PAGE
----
The Center for Open and Sustainable Learning (COSL) operates on the principle that "free and open access to educational opportunity is a basic human right". Because it is getting easier to develop and distribute electronic tools around the globe, COSL sees the use of learning objects as a way to bring "open education" to all areas in an effort to fulfill "a greater ethical obligation than ever before to increase the reach of opportunity".

Reusability and learning objects[edit]

Wiley's early work focused on the design and development of learning objects. On one website, reusability.org, he explains that learning objects are developed to be reused as a solution to the problem of "teacher bandwidth".[16] The "teacher bandwidth" problem is defined as "the number of students we are capable of serving with our distance education offerings".[17]


From 2001 to 2004, Wiley wrote a column in the Association for Educational Communications and Technology (AECT) academic journal TechTrends entitled "Back Burner."

Wiley's 10 most influential publications, as ranked by Google Scholar,[18] are:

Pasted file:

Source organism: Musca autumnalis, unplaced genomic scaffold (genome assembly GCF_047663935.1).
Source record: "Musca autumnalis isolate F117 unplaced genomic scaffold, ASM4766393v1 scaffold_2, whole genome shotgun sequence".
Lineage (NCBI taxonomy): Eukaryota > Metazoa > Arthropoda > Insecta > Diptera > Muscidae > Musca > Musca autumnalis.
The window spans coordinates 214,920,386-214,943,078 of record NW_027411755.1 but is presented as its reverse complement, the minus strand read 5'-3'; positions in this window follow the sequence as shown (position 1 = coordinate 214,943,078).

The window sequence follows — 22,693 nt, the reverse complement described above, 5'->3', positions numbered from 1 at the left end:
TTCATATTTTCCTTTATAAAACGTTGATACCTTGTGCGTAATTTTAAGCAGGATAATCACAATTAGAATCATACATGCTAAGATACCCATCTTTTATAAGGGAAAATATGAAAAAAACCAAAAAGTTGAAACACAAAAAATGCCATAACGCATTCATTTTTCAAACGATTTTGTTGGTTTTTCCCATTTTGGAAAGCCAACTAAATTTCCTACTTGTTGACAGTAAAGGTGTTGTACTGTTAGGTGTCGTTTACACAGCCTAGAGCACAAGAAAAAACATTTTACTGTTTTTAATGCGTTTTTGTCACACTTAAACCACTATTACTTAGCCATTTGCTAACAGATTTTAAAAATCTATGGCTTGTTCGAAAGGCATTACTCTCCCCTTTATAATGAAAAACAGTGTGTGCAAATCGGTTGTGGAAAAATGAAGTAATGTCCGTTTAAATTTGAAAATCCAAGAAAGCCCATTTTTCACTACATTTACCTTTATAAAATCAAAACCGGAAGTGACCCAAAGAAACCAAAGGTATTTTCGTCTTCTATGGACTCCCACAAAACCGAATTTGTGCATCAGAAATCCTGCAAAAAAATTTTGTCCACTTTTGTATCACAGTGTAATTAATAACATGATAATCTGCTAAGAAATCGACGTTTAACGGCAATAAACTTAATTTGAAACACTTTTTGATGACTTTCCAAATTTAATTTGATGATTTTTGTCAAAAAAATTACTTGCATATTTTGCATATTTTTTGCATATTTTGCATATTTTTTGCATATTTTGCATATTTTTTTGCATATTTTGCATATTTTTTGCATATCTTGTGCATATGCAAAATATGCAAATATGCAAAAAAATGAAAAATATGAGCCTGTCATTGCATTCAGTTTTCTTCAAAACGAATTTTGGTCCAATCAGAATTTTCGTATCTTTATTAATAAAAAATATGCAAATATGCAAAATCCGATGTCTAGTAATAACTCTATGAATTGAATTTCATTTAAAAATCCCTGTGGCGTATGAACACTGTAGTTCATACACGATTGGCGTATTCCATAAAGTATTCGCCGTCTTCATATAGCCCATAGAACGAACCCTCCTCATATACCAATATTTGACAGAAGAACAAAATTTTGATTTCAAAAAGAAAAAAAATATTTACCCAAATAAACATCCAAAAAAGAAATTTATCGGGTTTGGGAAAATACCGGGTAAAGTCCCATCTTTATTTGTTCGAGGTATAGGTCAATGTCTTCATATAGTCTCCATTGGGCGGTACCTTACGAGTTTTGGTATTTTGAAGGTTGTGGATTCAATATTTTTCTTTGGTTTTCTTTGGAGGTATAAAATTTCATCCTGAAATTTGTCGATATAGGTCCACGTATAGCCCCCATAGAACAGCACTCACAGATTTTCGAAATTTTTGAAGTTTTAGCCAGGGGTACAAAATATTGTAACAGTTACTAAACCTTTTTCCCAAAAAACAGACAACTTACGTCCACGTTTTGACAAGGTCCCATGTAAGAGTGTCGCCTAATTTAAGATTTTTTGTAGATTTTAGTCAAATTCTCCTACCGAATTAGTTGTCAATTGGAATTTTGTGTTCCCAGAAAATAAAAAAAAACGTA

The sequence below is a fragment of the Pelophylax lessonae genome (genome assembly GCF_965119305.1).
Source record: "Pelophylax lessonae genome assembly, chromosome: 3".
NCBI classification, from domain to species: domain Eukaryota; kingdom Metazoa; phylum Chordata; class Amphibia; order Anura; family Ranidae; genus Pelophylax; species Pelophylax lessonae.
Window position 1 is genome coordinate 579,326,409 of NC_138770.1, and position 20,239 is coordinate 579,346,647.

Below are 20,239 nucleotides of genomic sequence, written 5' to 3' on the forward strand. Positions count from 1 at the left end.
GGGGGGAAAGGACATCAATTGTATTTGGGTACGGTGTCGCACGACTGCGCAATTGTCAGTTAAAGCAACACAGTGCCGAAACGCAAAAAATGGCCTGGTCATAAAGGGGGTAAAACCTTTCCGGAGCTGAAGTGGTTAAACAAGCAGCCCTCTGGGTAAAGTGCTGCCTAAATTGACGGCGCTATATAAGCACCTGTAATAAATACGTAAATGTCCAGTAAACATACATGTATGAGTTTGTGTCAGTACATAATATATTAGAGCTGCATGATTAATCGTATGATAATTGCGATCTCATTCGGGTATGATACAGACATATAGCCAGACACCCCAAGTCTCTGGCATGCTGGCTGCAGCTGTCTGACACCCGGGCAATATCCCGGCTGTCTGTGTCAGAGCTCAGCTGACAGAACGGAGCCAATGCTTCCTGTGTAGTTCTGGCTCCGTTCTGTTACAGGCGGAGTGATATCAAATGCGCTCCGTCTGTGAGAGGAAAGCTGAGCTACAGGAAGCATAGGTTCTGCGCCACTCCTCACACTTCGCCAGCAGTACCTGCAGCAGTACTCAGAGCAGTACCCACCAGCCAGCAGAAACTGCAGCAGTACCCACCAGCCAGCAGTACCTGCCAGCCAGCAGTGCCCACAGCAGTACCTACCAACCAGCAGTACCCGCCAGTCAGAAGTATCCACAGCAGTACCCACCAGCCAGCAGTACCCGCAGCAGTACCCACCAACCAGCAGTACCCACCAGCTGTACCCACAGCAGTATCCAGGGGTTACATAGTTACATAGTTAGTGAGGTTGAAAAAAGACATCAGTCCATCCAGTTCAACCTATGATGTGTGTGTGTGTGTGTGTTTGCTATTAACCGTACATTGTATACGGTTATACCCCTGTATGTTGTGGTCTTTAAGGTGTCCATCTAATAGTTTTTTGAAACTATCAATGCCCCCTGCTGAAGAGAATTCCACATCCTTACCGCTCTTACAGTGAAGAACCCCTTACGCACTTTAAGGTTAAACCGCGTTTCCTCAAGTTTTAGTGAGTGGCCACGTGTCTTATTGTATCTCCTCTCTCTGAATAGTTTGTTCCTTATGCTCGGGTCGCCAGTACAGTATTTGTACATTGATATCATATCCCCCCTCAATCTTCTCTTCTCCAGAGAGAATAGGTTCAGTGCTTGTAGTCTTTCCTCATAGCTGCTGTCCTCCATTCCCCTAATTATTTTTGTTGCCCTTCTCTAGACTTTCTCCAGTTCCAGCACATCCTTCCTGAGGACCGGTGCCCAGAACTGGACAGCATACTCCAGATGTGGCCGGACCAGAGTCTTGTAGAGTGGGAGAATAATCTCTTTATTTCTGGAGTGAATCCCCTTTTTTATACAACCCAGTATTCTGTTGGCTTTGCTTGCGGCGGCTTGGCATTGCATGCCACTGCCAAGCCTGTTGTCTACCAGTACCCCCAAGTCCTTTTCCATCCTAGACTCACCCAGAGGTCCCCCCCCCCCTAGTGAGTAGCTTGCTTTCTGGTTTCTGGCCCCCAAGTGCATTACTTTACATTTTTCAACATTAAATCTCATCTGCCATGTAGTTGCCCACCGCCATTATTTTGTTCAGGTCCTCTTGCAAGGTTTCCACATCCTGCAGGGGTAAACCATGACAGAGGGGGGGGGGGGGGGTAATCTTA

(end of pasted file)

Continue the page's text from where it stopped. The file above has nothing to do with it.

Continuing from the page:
• Connecting learning objects to instructional design theory[19] D Wiley, 2000
  • Instructional use of learning objects[20] (D Wiley, 2000)
  • Learning object design and sequencing theory[21] (D Wiley, 2000)
  • Learning objects[22] (D Wiley, 2001)
  • Using weblogs in scholarship and teaching[23] (T Martindale, DA Wiley, 2004)
  • Online Self-organizing Social Systems[24] (DA Wiley, EK Edwards, 2002)
  • Exploring research on internet-based learning: From infrastructure to interactions[25] (JR Hill, D Wiley, LM Nelson, S Han, 2004)
  • Open content and open educational resources: Enabling universal education[26] (T Caswell, S Henson, M Jensen, D Wiley, 2008)
  • On the sustainability of open educational resource initiatives in higher education[27] (D Wiley, 2006)
  • A non-authoritative educational metadata ontology for filtering and recommending learning objects[28] (MM Recker, DA Wiley)

Many of Wiley's publications are available from the BYU institutional repository, Scholars Archive.[29]


  1. ^ "Lumen Learning". 19 January 2013. Archived from the original on 2017-04-20.
  2. ^ "CC's New Education Fellow". 2013-09-14.
  3. ^ "McKay School of Education".
  4. ^ Lohr, Steve. (2003, January 13). Steal This Book? A Publisher Is Making It Easy. The New York Times.